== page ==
All calories aren’t created equal. Ditch convenience foods for whole
fruits and vegetables, whole grains and plant-based proteins.
Not only is
overeating an issue for one-third of adult Americans, it’s also a nationwide
concern for children--more than one in six young Americans between the
ages of 6 and 19 struggle with obesity. Among patients I see who are trying
to lose weight, one of the most common misconceptions is that they think
a calorie is a calorie. In other words, they have been told that all anyone
needs to do to lose weight is take in fewer calories than they burn. But
while calories may appear equal on paper, the effect they have on the
body is vastly different. The body breaks down, burns and stores the three
main sources of calories in our diet--carbohydrate, protein and fat--in
Let’s take fat as an example. Foods that contain saturated fat and
trans fat have been linked to
inflammation, and over consumption of these fats can eventually lead to heart disease
and increase the risk of developing diabetes. But foods containing polyunsaturated
fats (such as walnuts and soybeans) or monounsaturated fats (such as olive oil and
avocado) actually decrease inflammation in the body, and replacing refined starches
and simple sugars with these unsaturated fats has been shown to lower
hemoglobin A1c, improve insulin resistance and insulin secretion. So,
this is just one example of how even though two meals might have the same
number of calories, the way the individual nutrients affect our bodies
are on opposite sides of the spectrum.
Sugar, salt and fat don’t let you down easy
Do you remember the potato chip slogan “Bet you can’t eat just
one!”? As catchy as that was, it was also accurate. Taste may be
one aspect, but one of the biggest reasons people tend to overeat is because
certain foods lack the nutrients our bodies need. Foods that derive their
calories—energy—primarily from things like solid fats or added
sugars, but contain little else in the way of vitamins, minerals or micronutrients,
are sources of “empty calories.” The ingredients in these
snack foods make you want to eat more, and the companies who make these
snack foods know you’ll stay addicted to them.
A contributing factor to this problem is that brands often market empty-calorie
foods by placing cartoon images or misleading phrases on packages that
appeal to both children and their parents.
As far as calories go, it’s best to avoid foods like:
- Sugary cereals
- Juice with added sugar
- Processed meat such as hot dogs, bologna, and bacon
- Sauces and dips like mayonnaise, tartar sauce, ketchup, BBQ sauce, and
- Refined grains like crackers and white bread
- Salty snacks like pretzels and chips
- Artificial sweeteners
- High-sodium meals like packaged soups
- High-fat content foods like cookies, doughnuts and croissants
Most cereal made with added sugar and artificial sweeteners don’t
contain fiber or protein – two things our bodies really
need in the morning. What’s worse is that they only provide a fleeting amount of energy,
resulting in a mid-day crash. Salty snacks, high-fat foods and sugary
foods end up producing higher levels of insulin which is then almost completely
absorbed by the cells, leaving nothing for your blood. The result is a
lower level of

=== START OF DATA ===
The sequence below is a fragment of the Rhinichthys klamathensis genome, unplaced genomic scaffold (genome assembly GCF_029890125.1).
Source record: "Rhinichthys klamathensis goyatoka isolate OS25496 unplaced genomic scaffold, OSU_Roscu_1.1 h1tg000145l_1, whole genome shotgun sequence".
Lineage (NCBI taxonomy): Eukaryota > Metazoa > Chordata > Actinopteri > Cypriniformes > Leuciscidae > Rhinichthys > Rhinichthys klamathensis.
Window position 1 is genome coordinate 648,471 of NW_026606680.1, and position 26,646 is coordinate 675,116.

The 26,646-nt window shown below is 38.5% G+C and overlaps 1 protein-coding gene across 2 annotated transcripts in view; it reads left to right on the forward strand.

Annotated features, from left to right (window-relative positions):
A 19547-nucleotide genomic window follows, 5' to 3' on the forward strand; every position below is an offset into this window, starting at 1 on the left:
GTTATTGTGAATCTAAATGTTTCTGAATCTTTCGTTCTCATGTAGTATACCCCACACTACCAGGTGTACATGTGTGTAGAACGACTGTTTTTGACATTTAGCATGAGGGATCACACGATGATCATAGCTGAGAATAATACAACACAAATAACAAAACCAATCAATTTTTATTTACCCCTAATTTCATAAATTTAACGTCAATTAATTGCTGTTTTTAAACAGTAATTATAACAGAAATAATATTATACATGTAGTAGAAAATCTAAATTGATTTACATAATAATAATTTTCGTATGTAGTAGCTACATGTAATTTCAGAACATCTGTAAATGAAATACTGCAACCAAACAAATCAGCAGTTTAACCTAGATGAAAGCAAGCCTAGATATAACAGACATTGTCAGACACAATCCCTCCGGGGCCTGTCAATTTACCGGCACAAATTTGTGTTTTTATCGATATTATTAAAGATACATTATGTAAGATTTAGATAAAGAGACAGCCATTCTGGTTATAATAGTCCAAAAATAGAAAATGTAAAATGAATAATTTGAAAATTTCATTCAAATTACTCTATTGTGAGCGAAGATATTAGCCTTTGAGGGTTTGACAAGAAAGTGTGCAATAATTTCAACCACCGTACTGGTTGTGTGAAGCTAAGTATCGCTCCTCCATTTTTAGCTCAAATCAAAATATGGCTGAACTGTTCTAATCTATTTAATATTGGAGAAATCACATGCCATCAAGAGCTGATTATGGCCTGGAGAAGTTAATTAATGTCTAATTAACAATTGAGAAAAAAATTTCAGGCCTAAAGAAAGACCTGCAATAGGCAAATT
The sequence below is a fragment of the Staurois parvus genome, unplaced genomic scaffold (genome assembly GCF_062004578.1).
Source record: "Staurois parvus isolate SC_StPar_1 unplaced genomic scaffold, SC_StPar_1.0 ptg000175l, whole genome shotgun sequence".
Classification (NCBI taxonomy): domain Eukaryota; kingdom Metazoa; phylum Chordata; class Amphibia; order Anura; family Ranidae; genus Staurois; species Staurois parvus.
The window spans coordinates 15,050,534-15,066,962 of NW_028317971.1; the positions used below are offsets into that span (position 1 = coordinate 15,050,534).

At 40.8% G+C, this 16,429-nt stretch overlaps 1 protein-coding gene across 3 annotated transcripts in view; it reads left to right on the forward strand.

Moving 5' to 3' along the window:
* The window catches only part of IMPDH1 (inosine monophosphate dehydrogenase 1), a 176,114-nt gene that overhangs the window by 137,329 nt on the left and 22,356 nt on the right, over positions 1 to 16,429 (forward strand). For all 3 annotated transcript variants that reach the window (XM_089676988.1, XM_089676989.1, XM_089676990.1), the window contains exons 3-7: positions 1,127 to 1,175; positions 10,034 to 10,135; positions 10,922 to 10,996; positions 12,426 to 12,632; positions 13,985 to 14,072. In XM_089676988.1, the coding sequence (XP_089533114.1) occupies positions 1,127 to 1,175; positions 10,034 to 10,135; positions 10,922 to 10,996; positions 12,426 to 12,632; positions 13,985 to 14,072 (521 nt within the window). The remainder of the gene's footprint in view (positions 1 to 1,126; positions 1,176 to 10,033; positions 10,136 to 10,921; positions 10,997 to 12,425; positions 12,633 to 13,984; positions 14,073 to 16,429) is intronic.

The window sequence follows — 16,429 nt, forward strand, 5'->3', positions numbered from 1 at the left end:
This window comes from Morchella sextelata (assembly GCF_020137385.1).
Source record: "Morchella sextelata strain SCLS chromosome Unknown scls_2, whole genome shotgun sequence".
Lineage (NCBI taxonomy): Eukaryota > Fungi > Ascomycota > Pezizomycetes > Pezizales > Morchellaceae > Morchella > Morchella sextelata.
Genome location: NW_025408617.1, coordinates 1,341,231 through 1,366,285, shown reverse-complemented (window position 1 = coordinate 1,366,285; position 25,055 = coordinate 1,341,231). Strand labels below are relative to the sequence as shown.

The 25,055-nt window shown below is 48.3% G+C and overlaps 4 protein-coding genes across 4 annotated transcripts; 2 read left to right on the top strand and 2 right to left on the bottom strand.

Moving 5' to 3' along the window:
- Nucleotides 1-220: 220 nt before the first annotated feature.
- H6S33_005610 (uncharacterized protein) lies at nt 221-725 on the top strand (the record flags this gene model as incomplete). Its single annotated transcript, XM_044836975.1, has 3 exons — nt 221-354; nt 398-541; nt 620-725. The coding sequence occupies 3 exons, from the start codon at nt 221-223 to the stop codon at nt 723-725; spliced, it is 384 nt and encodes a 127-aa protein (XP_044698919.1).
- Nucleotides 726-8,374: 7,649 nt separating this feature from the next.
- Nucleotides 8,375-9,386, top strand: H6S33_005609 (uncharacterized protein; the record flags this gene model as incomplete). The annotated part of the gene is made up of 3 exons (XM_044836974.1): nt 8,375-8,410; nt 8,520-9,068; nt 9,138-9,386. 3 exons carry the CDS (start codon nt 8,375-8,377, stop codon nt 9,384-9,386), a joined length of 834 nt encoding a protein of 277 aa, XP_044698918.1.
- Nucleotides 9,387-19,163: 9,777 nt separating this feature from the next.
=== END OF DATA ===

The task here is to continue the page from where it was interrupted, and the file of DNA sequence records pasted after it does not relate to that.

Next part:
blood sugar that makes you feel even hungrier. In fact, some foods even stimulate
addictive behavior, making the road to obesity and other complications
difficult to avoid.
A basic piece of advice I always give is to read between the lines and
pay attention to the nutritional value on the
labels. Just because something is labeled “organic” or “natural”
doesn’t mean it doesn’t contain high levels of
salt. Both of these ingredients are heavily used in the manufacturing of highly-processed
convenience foods and can cause you to overeat.
Fill your cart with fresh
There aren’t any nutrition labels on produce, but if you have the
option to choose whole foods over processed or refined foods, choose the
former. The natural sugars in fresh fruit are accompanied by vitamins
and nutrients absent in many foods made with added sugars, and the protein
and fiber found in whole fruits and vegetables will help leave you feeling
fuller longer, curbing your desire to reach for more.
Here are some of my favorite suggestions for your grocery cart:
- Peaches and nectarines
- Red Bell Pepper
- Nuts and seeds
- Black beans
- Natural nut butters
- Brown rice
- Whole Rye
These foods all have one or more of
protein, healthy fat,
fiber; and, they can help satisfy your
hunger cravings. So, in the long run, they can also help you manage your weight as part
of a balanced diet.
Get with the food groups
Another good rule of thumb for meal-planning is to never avoid entire food
groups. Fruits, vegetables, proteins, and grains all play a role in building
a healthier body. You can check out
MyPlate for tips and tools to incorporate all food groups into your diet. The
important thing to remember is to manage portion size and to be diligent
about consuming whole, fresh foods that will nourish you, energize you,
and fill you up.
Cali Kent, MS, RDN, is the supervisor of clinical dietetics at Santa Rosa Memorial Hospital. Her nutrition philosophy is one that looks at the total person, not only
on nutritional intake, but lifestyle, prevention and the use of natural
Ask your doctor or registered dietitian for advice and resources on healthier
eating and weight management.
Find a St. Joseph Health primary care physician or specialist in your area.
This information is not intended as a substitute for professional medical
care. Always follow your healthcare professional's instructions.